Omar faction demands UDF convention

31 December 2015 20:01:09 Malawi Nyasa Times – Malawi breaking news in Malawi

United Democratic Front (UDF) Central Regional officials backing expelled vice president Iqbal Omar on Thursday, took turns in calling upon UDF National Executive committee (NEC) to hold early elections in order to solve challenges which have emanated within the party. UDF members backing Omar addressing news conference Addressing a news conference at UDF Central Region headquarters, UDF senior members from Dedza, Lilongwe, Salima and Dowa, said accused the party president Atupele Muluzi for his decision of firing Iq’s Omar from the party. Alex Waziri said the only way to resolve the differences is to call for a party national conference. "We are calling NEC to hold a convention, we should elect new leaders who can lead the party towards the rightful direction," said Waziri. Waziri said during the convention "We will start afresh since Atupele has let us down," Said Waziri. Taking his turn UDF Governor for Salima Godfrey Katiwo praised former president Bakili Muluzi for taking care of the party during his time of leadership. "We are asking Atupele to borrow a leaf from the former chair who had a passion and love for the party," said Katiwo. During the news conference, Omar's Personal Assistant Ben Phiri (not related to State House’s aide) denied reports that Atupele gave Omar K23 million for campaigning during 2014 campaign.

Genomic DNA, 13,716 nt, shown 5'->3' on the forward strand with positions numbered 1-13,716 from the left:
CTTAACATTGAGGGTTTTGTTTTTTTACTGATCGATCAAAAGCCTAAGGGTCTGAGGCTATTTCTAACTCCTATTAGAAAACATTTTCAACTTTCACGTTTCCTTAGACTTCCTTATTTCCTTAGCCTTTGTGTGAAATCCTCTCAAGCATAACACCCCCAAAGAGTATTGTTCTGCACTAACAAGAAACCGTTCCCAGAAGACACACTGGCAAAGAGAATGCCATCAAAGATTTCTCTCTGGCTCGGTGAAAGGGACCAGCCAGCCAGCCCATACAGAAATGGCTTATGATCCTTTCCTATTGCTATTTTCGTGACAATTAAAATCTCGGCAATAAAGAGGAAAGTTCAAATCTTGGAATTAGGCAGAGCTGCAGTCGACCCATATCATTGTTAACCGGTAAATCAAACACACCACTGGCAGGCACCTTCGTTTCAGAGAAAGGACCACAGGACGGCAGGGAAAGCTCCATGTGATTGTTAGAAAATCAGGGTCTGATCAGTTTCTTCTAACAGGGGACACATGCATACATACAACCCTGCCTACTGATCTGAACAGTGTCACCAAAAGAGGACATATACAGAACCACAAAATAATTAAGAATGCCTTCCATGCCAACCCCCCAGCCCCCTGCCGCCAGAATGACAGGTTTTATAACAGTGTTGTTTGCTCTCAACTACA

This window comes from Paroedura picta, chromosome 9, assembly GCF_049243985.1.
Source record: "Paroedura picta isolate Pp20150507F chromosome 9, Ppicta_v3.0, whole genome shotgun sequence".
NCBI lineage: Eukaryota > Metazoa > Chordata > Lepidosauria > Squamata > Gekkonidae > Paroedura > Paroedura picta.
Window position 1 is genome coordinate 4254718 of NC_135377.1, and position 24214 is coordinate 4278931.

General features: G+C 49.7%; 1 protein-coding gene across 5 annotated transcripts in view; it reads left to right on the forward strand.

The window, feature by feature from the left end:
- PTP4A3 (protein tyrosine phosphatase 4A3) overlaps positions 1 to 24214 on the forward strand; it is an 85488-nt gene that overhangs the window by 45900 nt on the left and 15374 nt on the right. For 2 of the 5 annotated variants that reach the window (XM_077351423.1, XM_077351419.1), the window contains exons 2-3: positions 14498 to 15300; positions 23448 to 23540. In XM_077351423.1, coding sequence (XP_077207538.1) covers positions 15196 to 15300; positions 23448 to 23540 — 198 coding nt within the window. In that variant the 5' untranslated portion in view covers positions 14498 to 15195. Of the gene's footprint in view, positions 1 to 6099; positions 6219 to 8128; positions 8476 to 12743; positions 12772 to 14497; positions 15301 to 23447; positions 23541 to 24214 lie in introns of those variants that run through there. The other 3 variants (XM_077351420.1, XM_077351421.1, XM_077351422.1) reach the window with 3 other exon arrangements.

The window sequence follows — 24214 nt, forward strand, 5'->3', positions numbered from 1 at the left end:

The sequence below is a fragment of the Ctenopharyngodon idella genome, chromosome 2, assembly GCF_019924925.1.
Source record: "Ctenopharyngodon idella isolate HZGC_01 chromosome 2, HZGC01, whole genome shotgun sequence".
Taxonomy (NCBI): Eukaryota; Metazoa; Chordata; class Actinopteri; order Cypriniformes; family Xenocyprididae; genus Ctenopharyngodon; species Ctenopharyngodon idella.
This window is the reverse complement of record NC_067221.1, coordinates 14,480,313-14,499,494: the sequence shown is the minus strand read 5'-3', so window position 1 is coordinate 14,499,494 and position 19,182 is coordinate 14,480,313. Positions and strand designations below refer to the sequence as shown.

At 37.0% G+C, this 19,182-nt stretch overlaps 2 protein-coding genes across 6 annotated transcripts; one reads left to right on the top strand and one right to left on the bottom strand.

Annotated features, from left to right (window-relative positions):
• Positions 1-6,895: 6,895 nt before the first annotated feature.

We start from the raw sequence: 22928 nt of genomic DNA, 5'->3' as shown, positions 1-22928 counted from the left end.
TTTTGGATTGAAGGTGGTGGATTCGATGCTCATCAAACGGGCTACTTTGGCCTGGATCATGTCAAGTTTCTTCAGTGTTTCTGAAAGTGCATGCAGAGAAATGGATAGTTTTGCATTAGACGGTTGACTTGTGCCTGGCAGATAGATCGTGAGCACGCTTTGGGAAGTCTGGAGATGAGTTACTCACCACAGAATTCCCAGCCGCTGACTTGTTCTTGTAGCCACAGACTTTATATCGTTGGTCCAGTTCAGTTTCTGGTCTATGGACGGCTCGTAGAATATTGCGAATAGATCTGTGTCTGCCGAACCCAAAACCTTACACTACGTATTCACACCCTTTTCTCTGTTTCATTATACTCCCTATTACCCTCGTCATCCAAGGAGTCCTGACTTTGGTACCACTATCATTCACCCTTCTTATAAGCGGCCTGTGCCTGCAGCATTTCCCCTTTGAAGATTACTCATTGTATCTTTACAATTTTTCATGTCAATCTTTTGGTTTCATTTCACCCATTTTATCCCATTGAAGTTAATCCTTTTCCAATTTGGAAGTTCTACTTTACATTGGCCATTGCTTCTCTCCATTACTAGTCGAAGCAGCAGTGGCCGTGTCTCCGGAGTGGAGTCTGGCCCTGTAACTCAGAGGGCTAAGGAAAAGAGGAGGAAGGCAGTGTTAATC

Vice All News Time31 December 2015 20:01:09